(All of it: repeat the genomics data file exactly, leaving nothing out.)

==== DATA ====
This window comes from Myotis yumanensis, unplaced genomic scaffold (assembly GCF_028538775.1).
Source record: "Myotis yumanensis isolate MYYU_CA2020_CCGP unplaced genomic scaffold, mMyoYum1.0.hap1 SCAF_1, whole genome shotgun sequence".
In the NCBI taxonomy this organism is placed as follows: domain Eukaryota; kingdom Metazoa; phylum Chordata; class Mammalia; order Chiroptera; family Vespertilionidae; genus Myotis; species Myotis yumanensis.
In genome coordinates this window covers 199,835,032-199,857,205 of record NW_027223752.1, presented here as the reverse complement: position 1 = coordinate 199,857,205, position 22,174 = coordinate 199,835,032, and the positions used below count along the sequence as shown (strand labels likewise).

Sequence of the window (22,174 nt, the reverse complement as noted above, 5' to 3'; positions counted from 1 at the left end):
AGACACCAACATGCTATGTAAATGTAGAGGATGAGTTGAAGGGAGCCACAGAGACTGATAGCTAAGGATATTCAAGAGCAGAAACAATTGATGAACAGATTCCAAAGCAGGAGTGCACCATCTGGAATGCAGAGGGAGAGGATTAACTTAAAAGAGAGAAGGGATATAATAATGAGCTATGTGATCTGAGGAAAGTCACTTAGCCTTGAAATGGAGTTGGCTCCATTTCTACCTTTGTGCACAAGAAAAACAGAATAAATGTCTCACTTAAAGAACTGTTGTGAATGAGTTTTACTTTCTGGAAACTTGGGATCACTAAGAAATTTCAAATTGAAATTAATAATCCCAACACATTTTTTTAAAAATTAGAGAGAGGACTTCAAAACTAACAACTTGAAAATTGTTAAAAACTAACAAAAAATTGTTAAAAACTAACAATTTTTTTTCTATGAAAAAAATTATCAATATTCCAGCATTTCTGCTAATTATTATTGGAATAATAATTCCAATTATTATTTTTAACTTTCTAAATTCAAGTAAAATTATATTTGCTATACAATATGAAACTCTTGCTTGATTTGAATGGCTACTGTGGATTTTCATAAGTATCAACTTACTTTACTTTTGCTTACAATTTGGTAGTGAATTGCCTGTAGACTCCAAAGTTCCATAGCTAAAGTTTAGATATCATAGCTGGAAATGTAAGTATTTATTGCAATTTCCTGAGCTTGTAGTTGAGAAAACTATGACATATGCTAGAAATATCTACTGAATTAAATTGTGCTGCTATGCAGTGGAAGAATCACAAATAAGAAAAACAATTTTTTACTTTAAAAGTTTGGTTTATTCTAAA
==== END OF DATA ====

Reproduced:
This window comes from Myotis yumanensis, unplaced genomic scaffold (assembly GCF_028538775.1).
Source record: "Myotis yumanensis isolate MYYU_CA2020_CCGP unplaced genomic scaffold, mMyoYum1.0.hap1 SCAF_1, whole genome shotgun sequence".
In the NCBI taxonomy this organism is placed as follows: domain Eukaryota; kingdom Metazoa; phylum Chordata; class Mammalia; order Chiroptera; family Vespertilionidae; genus Myotis; species Myotis yumanensis.
In genome coordinates this window covers 199,835,032-199,857,205 of record NW_027223752.1, presented here as the reverse complement: position 1 = coordinate 199,857,205, position 22,174 = coordinate 199,835,032, and the positions used below count along the sequence as shown (strand labels likewise).

Sequence of the window (22,174 nt, the reverse complement as noted above, 5' to 3'; positions counted from 1 at the left end):
AGACACCAACATGCTATGTAAATGTAGAGGATGAGTTGAAGGGAGCCACAGAGACTGATAGCTAAGGATATTCAAGAGCAGAAACAATTGATGAACAGATTCCAAAGCAGGAGTGCACCATCTGGAATGCAGAGGGAGAGGATTAACTTAAAAGAGAGAAGGGATATAATAATGAGCTATGTGATCTGAGGAAAGTCACTTAGCCTTGAAATGGAGTTGGCTCCATTTCTACCTTTGTGCACAAGAAAAACAGAATAAATGTCTCACTTAAAGAACTGTTGTGAATGAGTTTTACTTTCTGGAAACTTGGGATCACTAAGAAATTTCAAATTGAAATTAATAATCCCAACACATTTTTTTAAAAATTAGAGAGAGGACTTCAAAACTAACAACTTGAAAATTGTTAAAAACTAACAAAAAATTGTTAAAAACTAACAATTTTTTTTCTATGAAAAAAATTATCAATATTCCAGCATTTCTGCTAATTATTATTGGAATAATAATTCCAATTATTATTTTTAACTTTCTAAATTCAAGTAAAATTATATTTGCTATACAATATGAAACTCTTGCTTGATTTGAATGGCTACTGTGGATTTTCATAAGTATCAACTTACTTTACTTTTGCTTACAATTTGGTAGTGAATTGCCTGTAGACTCCAAAGTTCCATAGCTAAAGTTTAGATATCATAGCTGGAAATGTAAGTATTTATTGCAATTTCCTGAGCTTGTAGTTGAGAAAACTATGACATATGCTAGAAATATCTACTGAATTAAATTGTGCTGCTATGCAGTGGAAGAATCACAAATAAGAAAAACAATTTTTTACTTTAAAAGTTTGGTTTATTCTAAA